Before we get into our lengthy discussion on chicken feed, let us first mention another important element, which is an integral part of feeding your chickens; hen houses. The reason I bring this up now is because, as you will soon see, hen houses also play a major part in feeding your flocks. Whether you call them poultry houses, chicken coops, hutches, pens, runs, or any other name, they are all the same. And properly constructed portable hen houses can provide valuable protein which can help keep your chickens healthy while saving you money on store bought feed at the same time.

The mass producers use a strict vegetarian diet due to the fact that their old style of feeding, using feed that included animal proteins, had the potential to pass animal diseases to their flocks. The no-animal-protein diet eliminates the risk of these serious diseases, which have been known to kill thousands of birds in a flock. The negative side to this diet is that it is possible for the birds to end up with protein deficiencies if care is not taken to mix the feed properly.

The mass producers obviously want their chickens to be as healthy as possible, but that is not their main objective. They are driven by the questions "how many eggs am I going to get and how much is it going to cost me?" Since they typically replace their laying hens every year they are not as worried about keeping them active and healthy for 10 or 12 years as they are getting the most production at the cheapest price. The home grower of chickens on the other hand, can use feeds containing animal protein relatively risk-free, so it is not as worrisome for the backyard enthusiast raising just a small number of birds. Backyard farmers can also let their flocks graze around the chicken coup for a portion of their protein in the form of bugs and insects, which has the added advantage of lower their feed bill.

The simplest and quickest approach is to get feed that is already premixed for you, where the feed is already packaged and bagged, ready to distribute to your birds. This approach saves time and work, but it also means higher feed bills. You can save money while still getting the same results mixing your own feed. You buy the individual elements and mix them on your own. It does not take a lot of work to do.

The final alternative we will mention is allowing your chickens to forage for their own food, but there are two potential problems here. One, if they roam unconfined they can quickly become the prey of a predator or neighborhood pet. Also, they can end up eating too many grasses and too little protein, and this will dramatically decrease egg production. Both of these problems can be solved with the help of portable hen houses.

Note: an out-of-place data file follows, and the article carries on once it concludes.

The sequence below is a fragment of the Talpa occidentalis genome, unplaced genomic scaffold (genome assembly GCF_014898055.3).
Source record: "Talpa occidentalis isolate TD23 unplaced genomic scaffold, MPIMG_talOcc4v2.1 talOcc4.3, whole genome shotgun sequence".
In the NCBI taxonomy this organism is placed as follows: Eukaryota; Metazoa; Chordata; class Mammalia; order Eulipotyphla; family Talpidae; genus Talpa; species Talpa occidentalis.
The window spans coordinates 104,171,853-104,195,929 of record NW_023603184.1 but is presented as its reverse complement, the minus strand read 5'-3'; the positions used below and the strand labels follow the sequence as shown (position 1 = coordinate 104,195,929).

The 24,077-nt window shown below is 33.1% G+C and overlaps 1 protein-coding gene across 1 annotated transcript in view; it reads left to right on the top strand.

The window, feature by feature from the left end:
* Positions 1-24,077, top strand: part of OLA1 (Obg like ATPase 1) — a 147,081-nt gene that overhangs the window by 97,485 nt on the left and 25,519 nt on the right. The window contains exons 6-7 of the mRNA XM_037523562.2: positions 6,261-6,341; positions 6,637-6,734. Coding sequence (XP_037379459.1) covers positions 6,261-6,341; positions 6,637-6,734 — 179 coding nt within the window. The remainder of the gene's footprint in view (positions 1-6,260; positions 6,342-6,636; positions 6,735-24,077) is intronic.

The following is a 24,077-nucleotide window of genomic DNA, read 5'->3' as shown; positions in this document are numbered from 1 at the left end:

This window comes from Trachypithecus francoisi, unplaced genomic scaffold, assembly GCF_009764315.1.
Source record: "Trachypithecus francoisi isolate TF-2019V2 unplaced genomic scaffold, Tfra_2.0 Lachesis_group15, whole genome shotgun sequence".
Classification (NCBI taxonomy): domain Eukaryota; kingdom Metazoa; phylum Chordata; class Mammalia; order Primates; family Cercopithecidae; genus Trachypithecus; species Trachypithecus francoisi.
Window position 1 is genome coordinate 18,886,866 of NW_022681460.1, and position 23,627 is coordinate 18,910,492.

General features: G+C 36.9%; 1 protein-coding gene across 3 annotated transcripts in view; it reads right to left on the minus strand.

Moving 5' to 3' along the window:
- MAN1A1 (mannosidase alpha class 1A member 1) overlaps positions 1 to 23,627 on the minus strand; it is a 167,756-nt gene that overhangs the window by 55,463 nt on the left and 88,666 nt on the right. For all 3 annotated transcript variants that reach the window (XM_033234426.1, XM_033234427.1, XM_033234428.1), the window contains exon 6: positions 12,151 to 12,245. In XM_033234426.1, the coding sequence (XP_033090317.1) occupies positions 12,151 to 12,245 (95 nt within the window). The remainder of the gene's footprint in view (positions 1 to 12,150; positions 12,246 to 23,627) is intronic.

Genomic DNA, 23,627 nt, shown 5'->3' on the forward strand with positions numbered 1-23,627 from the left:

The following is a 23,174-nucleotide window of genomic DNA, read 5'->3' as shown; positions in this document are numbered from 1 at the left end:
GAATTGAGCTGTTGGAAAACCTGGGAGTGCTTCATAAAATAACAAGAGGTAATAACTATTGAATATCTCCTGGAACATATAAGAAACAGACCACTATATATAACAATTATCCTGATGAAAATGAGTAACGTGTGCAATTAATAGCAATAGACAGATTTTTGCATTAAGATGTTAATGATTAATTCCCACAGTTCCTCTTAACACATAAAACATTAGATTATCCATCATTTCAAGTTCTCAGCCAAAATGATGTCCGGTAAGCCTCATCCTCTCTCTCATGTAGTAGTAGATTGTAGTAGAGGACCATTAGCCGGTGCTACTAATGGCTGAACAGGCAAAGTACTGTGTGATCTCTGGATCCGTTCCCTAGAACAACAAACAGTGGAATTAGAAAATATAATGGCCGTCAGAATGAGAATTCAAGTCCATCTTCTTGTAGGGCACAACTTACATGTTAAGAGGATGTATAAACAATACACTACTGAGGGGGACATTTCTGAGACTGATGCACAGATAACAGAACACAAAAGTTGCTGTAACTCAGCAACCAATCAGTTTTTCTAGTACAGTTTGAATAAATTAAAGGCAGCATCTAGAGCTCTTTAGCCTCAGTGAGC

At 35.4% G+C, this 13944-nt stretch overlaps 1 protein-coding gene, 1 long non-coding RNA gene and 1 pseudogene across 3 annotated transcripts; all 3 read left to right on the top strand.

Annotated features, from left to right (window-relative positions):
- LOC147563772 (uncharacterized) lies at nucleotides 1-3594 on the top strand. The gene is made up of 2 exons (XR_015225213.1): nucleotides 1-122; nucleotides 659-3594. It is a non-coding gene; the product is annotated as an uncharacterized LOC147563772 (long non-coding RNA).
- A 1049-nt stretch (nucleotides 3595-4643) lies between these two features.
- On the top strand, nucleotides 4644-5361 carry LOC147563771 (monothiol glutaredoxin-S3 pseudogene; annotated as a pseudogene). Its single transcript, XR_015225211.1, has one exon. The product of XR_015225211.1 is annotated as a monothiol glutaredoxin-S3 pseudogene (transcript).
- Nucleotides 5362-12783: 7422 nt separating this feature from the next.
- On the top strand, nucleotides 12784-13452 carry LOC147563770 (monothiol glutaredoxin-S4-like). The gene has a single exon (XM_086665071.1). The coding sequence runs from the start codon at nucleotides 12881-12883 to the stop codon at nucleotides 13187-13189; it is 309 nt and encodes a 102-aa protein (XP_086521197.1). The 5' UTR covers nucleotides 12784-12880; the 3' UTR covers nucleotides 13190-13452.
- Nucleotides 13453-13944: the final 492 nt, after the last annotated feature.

As I said previously, portable hen houses are a terrific way to help you save money on feed. With poultry houses that are movable there are inside and outside sections, and your flock can find a portion of their food in the outdoor area. When your birds have eaten most of the grasses and plants in one area, you simply drag the portable poultry housing over to a new area where there are plenty of new plants for your chickens to feast on. It is the circle of life, simply moving your hen houses to new vegetated areas, so the recently used areas will have a chance to grow back their greenery. This is the best way to lower your feed bills while still giving your chickens a reason to be happy and healthy.

Mr. Harding has raised chickens and many other types of poultry since 1981. Feel free to visit his fun for more information about chicken feed along with exciting details about building your own hen houses. Also find entertaining reviews of products regarding poultry housing. You can visit his web site at

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Wednesday, 3 February 2010

Raising Baby Chickens

A nonbreeder chicken will naturally get broody every spring. They'll begin to fuss and cluck more than usual, refuse to leave the nest and generally get maternal. Usually they lay a clutch of about a dozen eggs over a two-week period and settle down to brood them so that they hatch at the same time. After the chicks have grown, the hens usually molt their feathers and begin laying again until the following spring. Because of the mother hen's body warmth, the chicks don't stay too far from her during their first week or so.

You could gather about a dozen large eggs and incubate them yourself. You then have the trouble and bother of purchasing or making an incubator and brooder. Then you must keep it properly heated so the eggs hatch. You also could purchase newly-hatched baby chicks from a hatchery. Just make sure it is a reputable hatchery whose flocks are registered and guaranteed.

Chicken Feed - Chickens receive calcium-rich egg shells and clam shells smashed up real fine. Also coffee grinds, herbal tea leaves and citrus rinds. Chickens will eat your regular garbage leftovers from raw vegetables, suet and meat scraps.

Pecking Order - The young hens will chase one another around to establish the pecking order. The top hen can peck any other hen but won't be pecked. The number two hen can peck any other hen except the number one hen and so forth on down the line. Roosters tend to ignore all this but can get henpecked by any of the females. If a bird is pecked to the point of bleeding, the others will gather around it and sometimes peck it to death. In this case, segregate the bird, apply some purple genital violet horse liniment on the wounds. Keep it segregated until the wounds heal and feathers begin to cover the bare skin.